“In Camera Girl, Carl Anthony slows down the story of Jacqueline Bouvier so that her complexity and wide range of interests can be grasped during the period of her life before marriage, political obligation, and tragedy—when she is forming a distinct sense of what role she hopes to someday play in the larger world. From designing her red ‘Bouvier cape,’ to her descriptive letters of new cultures and shrewd assessments of individuals, to her cartooning skills, to translating and analyzing French diplomatic and military texts about Indochina, we see Jackie in her fullness. For anyone of any age, the Jackie in Camera Girl offers an example of intentional living.”
—Secretary Hillary Rodham Clinton, #1 New York Times bestselling author of What Happened
“Carl Anthony has found a wholly refreshing way to look at one of the most gazed upon women in American history, while also revealing how essential Jackie Bouvier was to Jack Kennedy's intellectual and political development. Camera Girl is as delightful as it is insightful.”
—David Maraniss, New York Times bestselling author of Barack Obama: The Story
“In this charming portrait, Carl Anthony traces the genesis of Jacqueline Kennedy's mesmerizing personality. Behind her privileged upbringing, Jackie coped with a dysfunctional family and cultivated an independent spirit as well as a questing intellect. In Anthony's telling, her determination to make her way on her own terms foreshadowed her groundbreaking role as First Lady.”
—Sally Bedell Smith, New York Times bestselling author of Grace and Power: The Private World of the Kennedy White House
"[Jackie's] twenty-month run with the ['Inquiring Camera Girl' column] is the charming and surprisingly informative heart of Anthony’s book . . . Anthony does nice work, without fetching too far, when he ties the column’s subject matter to Jackie’s biographical time line."
—The New Yorker
"Whether she’s avoiding a traffic ticket after speeding in her car named Zelda, or translating books for Kennedy’s report on the history of France in Indochina, this portrait of young Jackie Bouvier shines with wit and intelligence."
—Library Journal, starred review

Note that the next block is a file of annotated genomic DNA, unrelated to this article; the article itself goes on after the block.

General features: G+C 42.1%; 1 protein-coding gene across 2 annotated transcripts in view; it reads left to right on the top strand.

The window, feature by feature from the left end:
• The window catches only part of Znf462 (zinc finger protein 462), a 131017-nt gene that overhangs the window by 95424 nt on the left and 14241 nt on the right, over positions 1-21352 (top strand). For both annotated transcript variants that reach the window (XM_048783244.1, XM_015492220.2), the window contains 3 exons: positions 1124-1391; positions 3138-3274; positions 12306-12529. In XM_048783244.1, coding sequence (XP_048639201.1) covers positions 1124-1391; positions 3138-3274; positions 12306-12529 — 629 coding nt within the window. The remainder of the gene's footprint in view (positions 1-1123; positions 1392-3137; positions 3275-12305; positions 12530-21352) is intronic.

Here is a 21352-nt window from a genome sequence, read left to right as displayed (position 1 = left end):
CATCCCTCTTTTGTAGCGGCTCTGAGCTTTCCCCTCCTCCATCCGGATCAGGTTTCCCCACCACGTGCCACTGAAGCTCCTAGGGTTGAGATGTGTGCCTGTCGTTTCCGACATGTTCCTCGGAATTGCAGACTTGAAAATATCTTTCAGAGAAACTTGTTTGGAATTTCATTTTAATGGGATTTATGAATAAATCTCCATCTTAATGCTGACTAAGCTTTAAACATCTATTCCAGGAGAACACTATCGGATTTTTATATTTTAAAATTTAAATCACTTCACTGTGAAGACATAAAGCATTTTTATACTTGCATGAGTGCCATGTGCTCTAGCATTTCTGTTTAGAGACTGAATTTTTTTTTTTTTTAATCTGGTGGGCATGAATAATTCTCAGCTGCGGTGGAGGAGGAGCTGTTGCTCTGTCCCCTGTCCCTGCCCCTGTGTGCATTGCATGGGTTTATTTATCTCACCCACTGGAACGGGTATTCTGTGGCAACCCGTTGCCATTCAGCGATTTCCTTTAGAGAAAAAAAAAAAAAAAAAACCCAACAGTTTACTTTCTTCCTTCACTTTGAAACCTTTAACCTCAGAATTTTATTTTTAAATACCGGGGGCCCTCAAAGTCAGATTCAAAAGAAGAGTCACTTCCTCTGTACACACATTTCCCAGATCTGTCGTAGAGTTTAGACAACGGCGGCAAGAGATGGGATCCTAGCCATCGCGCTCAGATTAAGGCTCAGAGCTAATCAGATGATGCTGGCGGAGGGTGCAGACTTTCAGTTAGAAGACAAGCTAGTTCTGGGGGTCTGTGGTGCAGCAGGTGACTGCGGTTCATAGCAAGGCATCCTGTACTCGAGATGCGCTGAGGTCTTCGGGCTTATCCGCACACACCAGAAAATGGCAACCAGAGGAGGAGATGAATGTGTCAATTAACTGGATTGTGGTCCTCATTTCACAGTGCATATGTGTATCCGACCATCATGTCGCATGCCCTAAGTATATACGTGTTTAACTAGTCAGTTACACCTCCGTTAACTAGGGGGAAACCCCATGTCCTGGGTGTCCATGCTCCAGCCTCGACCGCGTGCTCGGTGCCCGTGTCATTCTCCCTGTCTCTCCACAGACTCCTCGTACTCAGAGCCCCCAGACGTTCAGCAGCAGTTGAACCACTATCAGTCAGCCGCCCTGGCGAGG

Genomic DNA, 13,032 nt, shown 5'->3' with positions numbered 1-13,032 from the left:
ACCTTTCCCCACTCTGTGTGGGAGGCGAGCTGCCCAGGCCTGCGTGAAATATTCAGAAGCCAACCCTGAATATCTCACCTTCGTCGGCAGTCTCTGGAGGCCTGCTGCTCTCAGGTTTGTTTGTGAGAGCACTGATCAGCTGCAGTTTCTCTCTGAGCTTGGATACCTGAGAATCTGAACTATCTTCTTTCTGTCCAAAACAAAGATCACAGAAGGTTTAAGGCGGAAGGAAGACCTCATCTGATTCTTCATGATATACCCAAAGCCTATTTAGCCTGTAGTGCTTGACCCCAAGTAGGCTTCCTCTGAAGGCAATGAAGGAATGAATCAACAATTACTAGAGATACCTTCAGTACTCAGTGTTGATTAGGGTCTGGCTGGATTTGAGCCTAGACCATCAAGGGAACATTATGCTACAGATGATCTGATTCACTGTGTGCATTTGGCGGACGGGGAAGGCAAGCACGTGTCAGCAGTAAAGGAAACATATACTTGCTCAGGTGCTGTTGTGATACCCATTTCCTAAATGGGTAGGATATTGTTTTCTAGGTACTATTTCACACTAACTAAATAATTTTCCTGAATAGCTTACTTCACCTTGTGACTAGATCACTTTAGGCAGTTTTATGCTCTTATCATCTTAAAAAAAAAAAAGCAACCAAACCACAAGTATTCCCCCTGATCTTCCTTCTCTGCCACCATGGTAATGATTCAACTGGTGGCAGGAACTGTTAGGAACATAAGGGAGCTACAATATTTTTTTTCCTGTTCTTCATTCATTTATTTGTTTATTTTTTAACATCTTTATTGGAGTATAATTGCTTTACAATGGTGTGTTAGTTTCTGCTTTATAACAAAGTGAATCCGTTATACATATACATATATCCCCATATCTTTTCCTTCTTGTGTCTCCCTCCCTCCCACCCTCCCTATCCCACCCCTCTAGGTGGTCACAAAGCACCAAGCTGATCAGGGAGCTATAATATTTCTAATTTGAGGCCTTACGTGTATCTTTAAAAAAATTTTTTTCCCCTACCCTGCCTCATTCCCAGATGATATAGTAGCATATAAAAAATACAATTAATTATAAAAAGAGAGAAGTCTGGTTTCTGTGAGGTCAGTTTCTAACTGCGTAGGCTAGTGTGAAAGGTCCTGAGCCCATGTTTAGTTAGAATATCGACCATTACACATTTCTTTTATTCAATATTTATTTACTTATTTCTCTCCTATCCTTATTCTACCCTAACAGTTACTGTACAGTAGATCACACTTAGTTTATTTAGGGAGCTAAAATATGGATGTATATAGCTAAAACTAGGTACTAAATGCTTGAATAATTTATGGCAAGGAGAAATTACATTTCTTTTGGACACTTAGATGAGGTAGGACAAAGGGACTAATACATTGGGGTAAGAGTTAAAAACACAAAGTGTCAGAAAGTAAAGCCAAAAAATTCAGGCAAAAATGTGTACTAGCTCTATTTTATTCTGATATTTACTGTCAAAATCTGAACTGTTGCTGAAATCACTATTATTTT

“Camera Girl offers one of the most detailed, nuanced portraits of Jackie to date."
—The Washington Post
“A convincing and colorful reconsideration of a first lady known more for her style than her substance . . . [Anthony] sheds intriguing light on Jackie’s stint as a columnist for the Washington Times-Herald, the engagement she called off prior to marrying JFK, and her volatile and occasionally violent relationship with her mother.”
“The Jacqueline Bouvier whom Carl Anthony brings to life in these deeply researched pages is a revelation. She is defiant, curious, independent—and a rule-breaker determined to chart a course that would make history take notice.”
—Karen Tumulty, author of The Triumph of Nancy Reagan
“Anthony uncovers the root of Jackie’s distinctive blend of rebelliousness and vulnerability, independence and insecurity that would attract and confound supporters and critics alike. By drawing on extensive interviews with Jackie’s contemporaries and family, oral histories, and presidential archives, Anthony delivers a well-rounded depiction of this eternally fascinating, covertly complicated, and perennially misunderstood historical and cultural icon.”
“What shaped Jackie Kennedy Onassis to become one of the most influential women of the 20th century? In this lively, dishy account, author Carl Anthony traces four formative years when she was Jacqueline Bouvier, negotiating her way into adulthood with a determination and an independence that belied the reserved mien she showed to the world. ‘Become distinct,’ she told herself. And so she did.”
—Susan Page, New York Times bestselling author of The Matriarch: Barbara Bush and the Making of an American Dynasty
"Prior to her marriage to John F. Kennedy, Jacqueline Bouvier was an ambitious journalist and photographer, a remarkable period of her life captured in this engaging coming-of-age biography . . . Drawing on Bouvier’s letters and interviews, Anthony pulls together a compelling portrait of a young woman facing both the problems of her time and timeless issues. Should she focus on her career or getting married? How can she be respectful to her problematic parents while still declaring her own adult independence? A well-crafted biography that could easily spawn both a delightful TV drama or a historical look at female journalists."
—Kirkus, starred review